Tape WORM Media Sets are similar to Tape Media Sets, except that the tapes they use are WORM (Write Once, Read Many). As the name suggests, WORM tapes cannot be erased or reused once data is written to them. They are used for archival purposes and to comply with government regulations requiring document retention. Catalogs for Tape WORM Media Sets are usually stored on the Retrospect server’s hard drive.
File Media Sets combine the Catalog file and the backed-up data into a single file stored on a volume. They can be saved anywhere a Disk Media Set can be saved, but they are limited by the size of the volume on which it is stored, and also the maximum file size of the file system (FAT32, NTFS, HFS+, etc.). Backups in a File Media Set cannot span across media. File Media Sets are useful for small jobs where everything (the Catalog and the backed up data) is self-contained in a single file, but in most cases, you should use Disk Media Sets.
Storage Groups protect your entire backup environment up to 16x faster with a single, centralized disk or cloud destination that Retrospect can use simultaneously. With Storage Groups, you can run parallel backups to the same disk destination with a single ProactiveAI script. Scheduled scripts support Storage Groups as destinations, but the backups run on a single execution and not in parallel.
Storage Groups support the same workflows that you are accustomed to for backup, restore, transfer, grooming, and catalog rebuild, while providing far better performance and simplicity. You can treat the Storage Group like a Backup Set that allows simultaneous writes to it.
When creating a backup set, you will see "Create as Storage Group" as an option for disk sets and cloud sets. You can create one and use it as a destination for ProactiveAI scripts. If you select multiple sources for the script, they will run backups in parallel to the storage group.
The standard Retrospect Backup workflows for backups, restores, transfers, grooming, and rebuilds are the same for Storage Groups.
Storage Groups appear under the Backup Sets dialog on Windows and in the Media Sets tab on Mac.
For backup, a Storage Group can be treated like a backup set. Select the Storage Group as the destination in your ProactiveAI script.
For restore in Retrospect for Mac, a Storage Group can be treated like a media set.
For transfer in Retrospect for Mac, a Storage Group can be treated like a media set.
For verify in Retrospect for Mac, a Storage Group can be treated like a media set. The user interface is the same.
Under the hood, a Storage Group is a container for per-volume backup sets. This architecture is why Retrospect allows you to keep the same workflows that you are accustomed to for backup, restore, transfer, grooming, and catalog rebuild, while providing far better performance and simplicity. You can treat the Storage Group like a Backup Set that allows simultaneous writes to it.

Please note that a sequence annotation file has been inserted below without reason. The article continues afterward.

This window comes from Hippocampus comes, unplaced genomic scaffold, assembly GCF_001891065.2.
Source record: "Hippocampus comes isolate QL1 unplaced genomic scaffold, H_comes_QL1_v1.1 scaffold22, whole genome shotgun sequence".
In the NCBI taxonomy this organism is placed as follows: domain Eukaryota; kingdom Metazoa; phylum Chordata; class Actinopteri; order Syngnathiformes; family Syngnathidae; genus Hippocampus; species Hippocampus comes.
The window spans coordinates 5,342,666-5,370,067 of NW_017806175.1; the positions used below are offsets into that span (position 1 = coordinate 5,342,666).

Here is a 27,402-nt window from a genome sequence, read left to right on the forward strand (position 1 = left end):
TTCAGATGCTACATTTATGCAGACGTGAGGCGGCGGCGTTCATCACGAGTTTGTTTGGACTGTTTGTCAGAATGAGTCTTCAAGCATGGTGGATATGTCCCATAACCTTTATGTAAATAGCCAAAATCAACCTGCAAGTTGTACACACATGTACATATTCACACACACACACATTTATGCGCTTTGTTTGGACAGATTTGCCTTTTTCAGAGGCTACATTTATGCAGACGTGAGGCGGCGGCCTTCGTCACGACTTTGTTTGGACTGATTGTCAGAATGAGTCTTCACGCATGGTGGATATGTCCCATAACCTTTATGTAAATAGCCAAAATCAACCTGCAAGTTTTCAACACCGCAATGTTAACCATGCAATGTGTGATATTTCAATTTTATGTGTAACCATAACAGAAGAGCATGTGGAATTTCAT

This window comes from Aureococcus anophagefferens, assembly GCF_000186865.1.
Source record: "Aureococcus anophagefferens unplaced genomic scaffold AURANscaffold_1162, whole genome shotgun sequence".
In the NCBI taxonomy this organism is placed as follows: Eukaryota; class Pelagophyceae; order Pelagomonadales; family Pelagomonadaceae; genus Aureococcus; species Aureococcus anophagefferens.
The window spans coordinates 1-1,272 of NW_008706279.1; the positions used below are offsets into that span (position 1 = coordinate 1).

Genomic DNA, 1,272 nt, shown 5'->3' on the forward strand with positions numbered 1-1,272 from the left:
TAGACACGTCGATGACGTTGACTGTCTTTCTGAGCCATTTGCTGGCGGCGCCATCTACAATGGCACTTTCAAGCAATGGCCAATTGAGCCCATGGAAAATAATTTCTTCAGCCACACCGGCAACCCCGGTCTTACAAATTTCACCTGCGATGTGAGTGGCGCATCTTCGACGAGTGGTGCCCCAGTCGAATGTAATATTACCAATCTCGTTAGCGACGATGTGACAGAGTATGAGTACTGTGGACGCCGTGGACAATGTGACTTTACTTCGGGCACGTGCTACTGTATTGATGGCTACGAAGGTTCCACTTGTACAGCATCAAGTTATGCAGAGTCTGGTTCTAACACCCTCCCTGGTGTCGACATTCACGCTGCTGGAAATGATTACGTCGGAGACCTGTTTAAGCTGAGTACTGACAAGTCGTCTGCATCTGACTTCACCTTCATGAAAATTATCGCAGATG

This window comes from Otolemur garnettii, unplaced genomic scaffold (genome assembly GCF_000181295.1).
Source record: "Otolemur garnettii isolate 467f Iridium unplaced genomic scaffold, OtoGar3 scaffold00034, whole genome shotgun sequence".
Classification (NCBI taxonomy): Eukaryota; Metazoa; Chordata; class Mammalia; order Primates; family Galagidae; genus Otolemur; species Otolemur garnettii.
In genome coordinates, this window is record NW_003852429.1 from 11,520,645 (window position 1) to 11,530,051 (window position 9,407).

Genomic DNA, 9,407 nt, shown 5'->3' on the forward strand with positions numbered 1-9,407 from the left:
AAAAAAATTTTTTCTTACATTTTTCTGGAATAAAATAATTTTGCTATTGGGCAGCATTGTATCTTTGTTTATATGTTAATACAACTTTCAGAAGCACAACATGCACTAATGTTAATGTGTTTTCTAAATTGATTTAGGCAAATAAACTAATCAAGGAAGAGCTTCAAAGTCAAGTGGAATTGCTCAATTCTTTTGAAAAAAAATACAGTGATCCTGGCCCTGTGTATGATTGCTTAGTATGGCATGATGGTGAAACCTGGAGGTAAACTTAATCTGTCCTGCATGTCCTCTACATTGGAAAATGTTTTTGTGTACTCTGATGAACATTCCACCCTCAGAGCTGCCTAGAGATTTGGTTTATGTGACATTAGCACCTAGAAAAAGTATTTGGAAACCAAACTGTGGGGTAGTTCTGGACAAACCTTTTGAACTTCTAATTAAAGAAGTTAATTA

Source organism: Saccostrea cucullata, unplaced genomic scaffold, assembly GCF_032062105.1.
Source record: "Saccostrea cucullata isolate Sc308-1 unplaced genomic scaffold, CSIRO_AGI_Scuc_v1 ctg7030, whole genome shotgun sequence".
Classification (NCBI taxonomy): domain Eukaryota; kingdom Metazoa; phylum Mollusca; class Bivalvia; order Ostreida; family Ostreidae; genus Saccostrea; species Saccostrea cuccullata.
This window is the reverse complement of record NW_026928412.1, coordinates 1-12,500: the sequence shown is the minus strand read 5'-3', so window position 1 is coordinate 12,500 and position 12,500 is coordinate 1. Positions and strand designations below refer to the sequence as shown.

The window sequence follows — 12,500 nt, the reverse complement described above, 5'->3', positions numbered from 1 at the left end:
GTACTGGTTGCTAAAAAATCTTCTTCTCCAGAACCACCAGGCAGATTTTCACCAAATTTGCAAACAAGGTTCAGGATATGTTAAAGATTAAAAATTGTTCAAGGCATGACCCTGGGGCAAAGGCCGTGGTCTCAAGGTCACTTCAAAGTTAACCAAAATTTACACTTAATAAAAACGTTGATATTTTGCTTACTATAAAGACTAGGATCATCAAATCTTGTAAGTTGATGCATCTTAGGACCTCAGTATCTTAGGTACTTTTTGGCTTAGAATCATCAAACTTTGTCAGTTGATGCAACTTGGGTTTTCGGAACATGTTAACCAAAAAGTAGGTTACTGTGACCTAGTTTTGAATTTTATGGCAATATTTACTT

The architecture for Storage Groups allows simultaneous operations to the same destination because each volume is a different backup set under the hood. However, this workflow also prevents data deduplication across volumes.
Whenever you run a backup script manually, or when you set a script to later run automatically, you have the option of using one of four media actions. Each media action tells Retrospect how to handle the physical media, which in turn has an effect on which files are backed up.
Retrospect’s four media actions are:
No media action, which is the default choice, tells Retrospect that it doesn’t need to do anything special with media during the current backup. As usual, Retrospect will perform a Smart Incremental backup, which saves time and media space by not copying files that already exist in the Media Set. In other words, Retrospect will copy only files which are new or newly modified since the last backup to the same Media Set.
Skip to new member causes Retrospect to create a new member within the current Media Set. Retrospect will display a dialog requesting a new piece of media, so that you can insert it for use in the next backup operation. This media action is useful when a piece of media that you have previously used for a particular Media Set is not available.
Start new Media Set tells Retrospect to create a new destination Media Set (with a name similar to the old one) of the chosen type. Depending on the type of Media Set, Retrospect will use a new or erased disk or tape. For Disk Media Sets, Retrospect will create a new folder on the disk, and backed-up data will be written as a series of 600 MB backup files inside that folder. Use the Start new Media Set media action so that you can take your old media off-site for safe storage.
Recycle Media Set first clears the catalog contents (if any) of the destination Media Set, so it appears no files are backed up. Then it looks for the first media member of the Media set and erases it if it is available. If the first member is not available, Retrospect uses any available new or erased piece of media appropriate for the Media Set type. All selected files and folders from the source are then backed up to the Media Set. Use the Recycle Media Set action when you want to reuse one or more pieces of media.
Note: As long as matching is left on (the default), Retrospect will always perform a Smart Incremental backup, adding only those files that don’t exactly match already-backed-up files. If a Media Set and its catalog file are empty, then Retrospect’s Smart Incremental backup will automatically add all the files necessary to restore each backed-up source.
Retrospect uses a separate catalog file (usually stored in
/Library/Application Support/Retrospect/ on the Retrospect server) to keep track of all of the files and folders in a Media Set. You can think of the catalog as an index or table of contents of the files on the backup media. The catalog lets you view the contents of a Media Set without requiring the media to be inserted in the backup device, greatly speeding up finding and retrieving files.
A catalog file is required for all operations that copy files to and from a Media Set. Retrospect can repair damaged catalogs, using the Repair button in the list view toolbar under Media Sets. If the catalog is lost or damaged too severely for the repair operation, Retrospect can rebuild it by reading and reindexing the media.